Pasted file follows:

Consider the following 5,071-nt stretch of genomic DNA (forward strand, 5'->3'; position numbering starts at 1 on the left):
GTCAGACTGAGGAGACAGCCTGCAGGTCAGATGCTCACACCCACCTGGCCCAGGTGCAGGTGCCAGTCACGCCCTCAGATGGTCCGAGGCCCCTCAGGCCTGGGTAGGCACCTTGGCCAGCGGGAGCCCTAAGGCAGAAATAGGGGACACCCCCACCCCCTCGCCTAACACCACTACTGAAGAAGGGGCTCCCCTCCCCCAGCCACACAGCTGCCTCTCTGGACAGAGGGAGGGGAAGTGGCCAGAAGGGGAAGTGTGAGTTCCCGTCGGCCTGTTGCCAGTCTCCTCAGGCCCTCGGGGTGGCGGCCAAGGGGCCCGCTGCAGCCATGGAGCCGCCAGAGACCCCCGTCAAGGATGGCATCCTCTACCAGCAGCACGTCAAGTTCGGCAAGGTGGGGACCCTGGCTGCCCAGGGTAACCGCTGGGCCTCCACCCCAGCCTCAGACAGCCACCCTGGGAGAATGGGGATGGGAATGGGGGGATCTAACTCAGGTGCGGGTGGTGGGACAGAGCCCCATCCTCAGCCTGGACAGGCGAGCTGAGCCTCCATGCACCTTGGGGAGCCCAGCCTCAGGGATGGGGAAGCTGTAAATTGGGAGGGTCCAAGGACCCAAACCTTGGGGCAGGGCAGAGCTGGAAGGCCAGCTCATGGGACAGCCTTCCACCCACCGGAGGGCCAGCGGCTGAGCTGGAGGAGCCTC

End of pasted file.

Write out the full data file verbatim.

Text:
Consider the following 5,071-nt stretch of genomic DNA (forward strand, 5'->3'; position numbering starts at 1 on the left):
GTCAGACTGAGGAGACAGCCTGCAGGTCAGATGCTCACACCCACCTGGCCCAGGTGCAGGTGCCAGTCACGCCCTCAGATGGTCCGAGGCCCCTCAGGCCTGGGTAGGCACCTTGGCCAGCGGGAGCCCTAAGGCAGAAATAGGGGACACCCCCACCCCCTCGCCTAACACCACTACTGAAGAAGGGGCTCCCCTCCCCCAGCCACACAGCTGCCTCTCTGGACAGAGGGAGGGGAAGTGGCCAGAAGGGGAAGTGTGAGTTCCCGTCGGCCTGTTGCCAGTCTCCTCAGGCCCTCGGGGTGGCGGCCAAGGGGCCCGCTGCAGCCATGGAGCCGCCAGAGACCCCCGTCAAGGATGGCATCCTCTACCAGCAGCACGTCAAGTTCGGCAAGGTGGGGACCCTGGCTGCCCAGGGTAACCGCTGGGCCTCCACCCCAGCCTCAGACAGCCACCCTGGGAGAATGGGGATGGGAATGGGGGGATCTAACTCAGGTGCGGGTGGTGGGACAGAGCCCCATCCTCAGCCTGGACAGGCGAGCTGAGCCTCCATGCACCTTGGGGAGCCCAGCCTCAGGGATGGGGAAGCTGTAAATTGGGAGGGTCCAAGGACCCAAACCTTGGGGCAGGGCAGAGCTGGAAGGCCAGCTCATGGGACAGCCTTCCACCCACCGGAGGGCCAGCGGCTGAGCTGGAGGAGCCTC